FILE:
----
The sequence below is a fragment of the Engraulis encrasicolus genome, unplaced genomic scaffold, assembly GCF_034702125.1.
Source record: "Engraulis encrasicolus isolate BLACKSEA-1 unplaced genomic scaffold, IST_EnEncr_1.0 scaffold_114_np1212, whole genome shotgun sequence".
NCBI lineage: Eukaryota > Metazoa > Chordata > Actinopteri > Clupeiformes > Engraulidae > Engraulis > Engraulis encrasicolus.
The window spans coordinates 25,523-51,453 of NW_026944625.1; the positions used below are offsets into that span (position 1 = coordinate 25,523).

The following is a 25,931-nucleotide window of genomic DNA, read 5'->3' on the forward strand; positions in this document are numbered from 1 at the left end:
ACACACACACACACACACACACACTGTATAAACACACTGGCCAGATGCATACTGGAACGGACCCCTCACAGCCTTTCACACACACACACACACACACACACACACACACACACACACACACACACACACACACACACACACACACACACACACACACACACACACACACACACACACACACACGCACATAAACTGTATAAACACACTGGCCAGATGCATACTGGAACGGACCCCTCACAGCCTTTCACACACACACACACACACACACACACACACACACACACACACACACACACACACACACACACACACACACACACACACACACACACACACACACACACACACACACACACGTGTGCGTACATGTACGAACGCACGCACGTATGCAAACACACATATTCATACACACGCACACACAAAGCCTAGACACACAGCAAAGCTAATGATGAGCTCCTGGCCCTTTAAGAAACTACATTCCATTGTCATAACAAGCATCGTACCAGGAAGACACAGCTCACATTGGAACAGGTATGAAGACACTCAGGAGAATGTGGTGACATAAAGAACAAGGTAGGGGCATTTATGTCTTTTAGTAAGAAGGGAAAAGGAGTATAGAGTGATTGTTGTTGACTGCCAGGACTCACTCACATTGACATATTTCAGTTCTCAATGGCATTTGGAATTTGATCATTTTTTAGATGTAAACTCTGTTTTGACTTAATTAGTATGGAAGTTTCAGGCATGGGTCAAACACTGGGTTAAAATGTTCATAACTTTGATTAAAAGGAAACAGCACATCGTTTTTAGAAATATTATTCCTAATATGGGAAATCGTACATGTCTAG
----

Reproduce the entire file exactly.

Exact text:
The sequence below is a fragment of the Engraulis encrasicolus genome, unplaced genomic scaffold, assembly GCF_034702125.1.
Source record: "Engraulis encrasicolus isolate BLACKSEA-1 unplaced genomic scaffold, IST_EnEncr_1.0 scaffold_114_np1212, whole genome shotgun sequence".
NCBI lineage: Eukaryota > Metazoa > Chordata > Actinopteri > Clupeiformes > Engraulidae > Engraulis > Engraulis encrasicolus.
The window spans coordinates 25,523-51,453 of NW_026944625.1; the positions used below are offsets into that span (position 1 = coordinate 25,523).

The following is a 25,931-nucleotide window of genomic DNA, read 5'->3' on the forward strand; positions in this document are numbered from 1 at the left end:
ACACACACACACACACACACACACTGTATAAACACACTGGCCAGATGCATACTGGAACGGACCCCTCACAGCCTTTCACACACACACACACACACACACACACACACACACACACACACACACACACACACACACACACACACACACACACACACACACACACACACACACACACACACACACGCACATAAACTGTATAAACACACTGGCCAGATGCATACTGGAACGGACCCCTCACAGCCTTTCACACACACACACACACACACACACACACACACACACACACACACACACACACACACACACACACACACACACACACACACACACACACACACACACACACACACACACACGTGTGCGTACATGTACGAACGCACGCACGTATGCAAACACACATATTCATACACACGCACACACAAAGCCTAGACACACAGCAAAGCTAATGATGAGCTCCTGGCCCTTTAAGAAACTACATTCCATTGTCATAACAAGCATCGTACCAGGAAGACACAGCTCACATTGGAACAGGTATGAAGACACTCAGGAGAATGTGGTGACATAAAGAACAAGGTAGGGGCATTTATGTCTTTTAGTAAGAAGGGAAAAGGAGTATAGAGTGATTGTTGTTGACTGCCAGGACTCACTCACATTGACATATTTCAGTTCTCAATGGCATTTGGAATTTGATCATTTTTTAGATGTAAACTCTGTTTTGACTTAATTAGTATGGAAGTTTCAGGCATGGGTCAAACACTGGGTTAAAATGTTCATAACTTTGATTAAAAGGAAACAGCACATCGTTTTTAGAAATATTATTCCTAATATGGGAAATCGTACATGTCTAG